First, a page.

Federal Rules of Civil Procedure

Tax controversy practitioners are undoubtedly aware of the gradual movement over the years to conform certain Tax Court procedure rules (Tax Court Rules) to those of the Federal Rules of Civil Procedure. In many ways, this makes sense to ensure uniformity of tax cases regardless of whether a taxpayer litigates his tax dispute in a refund forum in the US District Court or the US Court of Federal Claims, or prior to payment of tax in the Tax Court. Below we note a few important areas of divergence between the different rules, and point out situations where the Tax Court Rules do not address a particular matter. These matters were discussed at the recent Tax Court Judicial Conference held in Chicago last week.

Amicus Briefs

As we have discussed before, amicus briefs are not uncommon in other courts. However, the Tax Court does not have specific rules on the topic and, instead, permits each judge to decide a case-by-case basis whether to permit the filing of an amicus brief. Although the Tax Court has discussed standards for filing amicus briefs in unpublished orders, given the nationwide importance of many issues that arise in Tax Court litigation, it may be time for the court to issue specific rules addressing the issue.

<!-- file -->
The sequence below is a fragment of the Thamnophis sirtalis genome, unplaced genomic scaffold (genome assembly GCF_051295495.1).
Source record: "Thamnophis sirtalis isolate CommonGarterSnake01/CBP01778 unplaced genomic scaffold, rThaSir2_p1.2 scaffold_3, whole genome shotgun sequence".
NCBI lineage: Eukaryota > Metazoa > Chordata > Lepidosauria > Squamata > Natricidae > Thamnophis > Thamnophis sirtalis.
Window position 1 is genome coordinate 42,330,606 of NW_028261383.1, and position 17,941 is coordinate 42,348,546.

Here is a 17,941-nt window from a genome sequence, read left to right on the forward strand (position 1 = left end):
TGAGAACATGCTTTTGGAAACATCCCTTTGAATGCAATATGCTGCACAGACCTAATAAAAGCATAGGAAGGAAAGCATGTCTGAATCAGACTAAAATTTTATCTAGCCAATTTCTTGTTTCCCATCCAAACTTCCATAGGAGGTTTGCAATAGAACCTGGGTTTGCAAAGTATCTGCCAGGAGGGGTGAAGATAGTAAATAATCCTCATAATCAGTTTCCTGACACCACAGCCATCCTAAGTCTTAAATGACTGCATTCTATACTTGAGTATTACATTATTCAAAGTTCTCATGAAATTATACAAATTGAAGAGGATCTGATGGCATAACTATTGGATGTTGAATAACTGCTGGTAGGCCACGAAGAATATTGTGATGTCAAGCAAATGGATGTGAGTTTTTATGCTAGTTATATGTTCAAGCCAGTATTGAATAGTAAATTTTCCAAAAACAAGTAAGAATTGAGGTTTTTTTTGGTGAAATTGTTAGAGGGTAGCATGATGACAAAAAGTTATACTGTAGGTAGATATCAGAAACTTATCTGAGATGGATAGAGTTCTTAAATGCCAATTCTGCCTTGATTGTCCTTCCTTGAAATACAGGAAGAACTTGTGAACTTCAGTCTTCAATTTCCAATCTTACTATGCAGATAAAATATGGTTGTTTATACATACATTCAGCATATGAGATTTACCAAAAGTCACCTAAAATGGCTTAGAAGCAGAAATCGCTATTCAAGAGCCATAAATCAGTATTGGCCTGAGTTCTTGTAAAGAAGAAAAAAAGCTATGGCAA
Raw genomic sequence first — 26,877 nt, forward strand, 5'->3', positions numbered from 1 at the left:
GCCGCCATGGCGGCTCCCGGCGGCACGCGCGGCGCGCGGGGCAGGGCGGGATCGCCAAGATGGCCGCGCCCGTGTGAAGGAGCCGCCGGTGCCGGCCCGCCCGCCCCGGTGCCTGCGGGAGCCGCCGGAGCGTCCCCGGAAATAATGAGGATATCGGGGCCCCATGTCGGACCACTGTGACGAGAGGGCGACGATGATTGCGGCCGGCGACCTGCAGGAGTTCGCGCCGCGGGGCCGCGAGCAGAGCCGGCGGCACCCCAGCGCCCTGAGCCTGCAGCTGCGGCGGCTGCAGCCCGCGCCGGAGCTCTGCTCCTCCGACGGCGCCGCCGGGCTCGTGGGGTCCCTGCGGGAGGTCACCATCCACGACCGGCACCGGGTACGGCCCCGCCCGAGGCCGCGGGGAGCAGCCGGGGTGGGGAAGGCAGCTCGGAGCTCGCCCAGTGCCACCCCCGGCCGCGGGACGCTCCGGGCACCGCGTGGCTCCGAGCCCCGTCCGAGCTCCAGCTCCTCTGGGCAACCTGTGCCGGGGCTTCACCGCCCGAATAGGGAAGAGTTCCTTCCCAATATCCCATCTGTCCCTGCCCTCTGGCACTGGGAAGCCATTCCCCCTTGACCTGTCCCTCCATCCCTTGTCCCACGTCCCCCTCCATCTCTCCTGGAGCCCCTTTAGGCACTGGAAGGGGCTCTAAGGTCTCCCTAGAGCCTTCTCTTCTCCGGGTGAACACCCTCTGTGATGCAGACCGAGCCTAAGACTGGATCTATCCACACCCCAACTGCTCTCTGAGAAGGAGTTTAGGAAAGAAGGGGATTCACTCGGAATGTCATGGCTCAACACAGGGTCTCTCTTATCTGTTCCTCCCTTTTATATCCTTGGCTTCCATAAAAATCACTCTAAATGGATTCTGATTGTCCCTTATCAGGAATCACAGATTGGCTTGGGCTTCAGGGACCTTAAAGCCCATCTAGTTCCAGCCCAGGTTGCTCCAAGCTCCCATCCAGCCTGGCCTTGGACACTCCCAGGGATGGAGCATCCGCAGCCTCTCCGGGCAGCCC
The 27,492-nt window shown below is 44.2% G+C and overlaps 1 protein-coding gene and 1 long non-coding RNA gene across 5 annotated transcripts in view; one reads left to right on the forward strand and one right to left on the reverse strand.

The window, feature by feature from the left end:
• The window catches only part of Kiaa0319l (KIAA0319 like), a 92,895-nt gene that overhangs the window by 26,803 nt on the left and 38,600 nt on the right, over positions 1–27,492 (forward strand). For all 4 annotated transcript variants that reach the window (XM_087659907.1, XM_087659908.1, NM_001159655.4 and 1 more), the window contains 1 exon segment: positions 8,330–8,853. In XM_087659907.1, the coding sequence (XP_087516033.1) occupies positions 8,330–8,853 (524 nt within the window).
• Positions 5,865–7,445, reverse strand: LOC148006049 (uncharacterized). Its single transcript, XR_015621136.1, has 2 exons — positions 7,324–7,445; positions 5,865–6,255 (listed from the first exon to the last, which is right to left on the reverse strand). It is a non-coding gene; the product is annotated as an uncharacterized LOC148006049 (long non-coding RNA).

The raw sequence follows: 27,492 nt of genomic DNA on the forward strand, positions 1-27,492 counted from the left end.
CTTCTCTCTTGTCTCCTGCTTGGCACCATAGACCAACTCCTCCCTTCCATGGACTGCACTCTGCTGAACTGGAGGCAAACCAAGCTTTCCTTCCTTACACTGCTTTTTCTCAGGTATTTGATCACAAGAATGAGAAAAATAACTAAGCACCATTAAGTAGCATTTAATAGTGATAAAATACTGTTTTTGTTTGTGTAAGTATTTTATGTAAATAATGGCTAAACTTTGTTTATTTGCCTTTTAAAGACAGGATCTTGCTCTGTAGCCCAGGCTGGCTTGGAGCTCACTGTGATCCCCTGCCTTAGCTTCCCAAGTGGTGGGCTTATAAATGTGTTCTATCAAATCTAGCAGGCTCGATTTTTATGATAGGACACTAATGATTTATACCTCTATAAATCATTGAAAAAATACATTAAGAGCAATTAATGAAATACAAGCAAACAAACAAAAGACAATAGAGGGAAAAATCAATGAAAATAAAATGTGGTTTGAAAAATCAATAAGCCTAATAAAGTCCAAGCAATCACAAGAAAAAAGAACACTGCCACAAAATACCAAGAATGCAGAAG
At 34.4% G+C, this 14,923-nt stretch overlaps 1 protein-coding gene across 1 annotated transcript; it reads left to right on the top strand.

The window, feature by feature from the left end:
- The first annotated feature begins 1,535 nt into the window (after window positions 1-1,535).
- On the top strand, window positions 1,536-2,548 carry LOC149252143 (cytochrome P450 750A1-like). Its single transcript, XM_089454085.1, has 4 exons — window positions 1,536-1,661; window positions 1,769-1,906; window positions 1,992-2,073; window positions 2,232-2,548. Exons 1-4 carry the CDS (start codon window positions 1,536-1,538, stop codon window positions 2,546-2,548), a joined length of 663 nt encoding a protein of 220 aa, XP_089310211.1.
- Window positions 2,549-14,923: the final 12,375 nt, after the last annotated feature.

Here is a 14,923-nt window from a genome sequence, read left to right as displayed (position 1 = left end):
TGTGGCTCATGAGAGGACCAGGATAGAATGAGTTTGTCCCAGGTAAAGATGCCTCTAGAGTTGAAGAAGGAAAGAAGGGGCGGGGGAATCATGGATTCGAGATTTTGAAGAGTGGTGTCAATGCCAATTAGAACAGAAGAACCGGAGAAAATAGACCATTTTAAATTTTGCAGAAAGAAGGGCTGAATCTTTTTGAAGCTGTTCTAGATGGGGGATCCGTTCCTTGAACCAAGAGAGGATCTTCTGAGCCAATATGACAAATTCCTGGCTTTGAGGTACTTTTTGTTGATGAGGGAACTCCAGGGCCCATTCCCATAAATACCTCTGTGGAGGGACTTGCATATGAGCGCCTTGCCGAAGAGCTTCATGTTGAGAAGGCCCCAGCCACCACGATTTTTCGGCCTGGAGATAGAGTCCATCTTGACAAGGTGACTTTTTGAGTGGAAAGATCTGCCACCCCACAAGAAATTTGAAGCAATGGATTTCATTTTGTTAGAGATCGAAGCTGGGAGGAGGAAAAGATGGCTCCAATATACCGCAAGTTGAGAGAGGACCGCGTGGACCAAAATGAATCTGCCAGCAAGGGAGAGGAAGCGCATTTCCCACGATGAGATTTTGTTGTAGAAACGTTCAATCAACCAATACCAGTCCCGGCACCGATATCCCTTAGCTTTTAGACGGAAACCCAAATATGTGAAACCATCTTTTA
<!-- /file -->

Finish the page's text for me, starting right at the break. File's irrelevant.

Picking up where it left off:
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We recently wrote here about “John Doe” summonses and a case where an anonymous “John Doe” was allowed to intervene in a summons enforcement action. To refresh, under Internal Revenue Code (IRC) Section 7602 the Internal Revenue Service (IRS) has broad authority to issue administrative summonses to taxpayers and third parties to gather information to

The Internal Revenue Service (IRS) has broad authority under Internal Revenue Code (IRC) Section 7602 to issue administrative summonses to taxpayers and third parties to gather information to ascertain the correctness of any return. If the IRS does not know the identity of the parties whose records are covered by the summons, the IRS may issue a “John Doe” summons only upon receipt of a court order. The court will issue the order if the IRS has satisfied the three criteria provided in IRC Section 7609(f):

  • The summons relates to the investigation of a particular person or ascertainable group or class of persons,
  • There is a reasonable basis for believing that such person or group or class of persons may fail or may have failed to comply with any provision of any internal revenue law, and
  • The information sought to be obtained from the examination of the records (and the identity of the person or persons with respect to whose liability the summons is issued) is not readily available from other sources.


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This past year has seen a number of important developments in the areas of Tax Court procedure, federal court procedure, and privilege and non-disclosure. As the below cases and posts demonstrate, taxpayers’ reliance on experts, their efforts to protect privileged information, and their efforts to limit sweeping government discovery requests continue to be tested and closely scrutinized.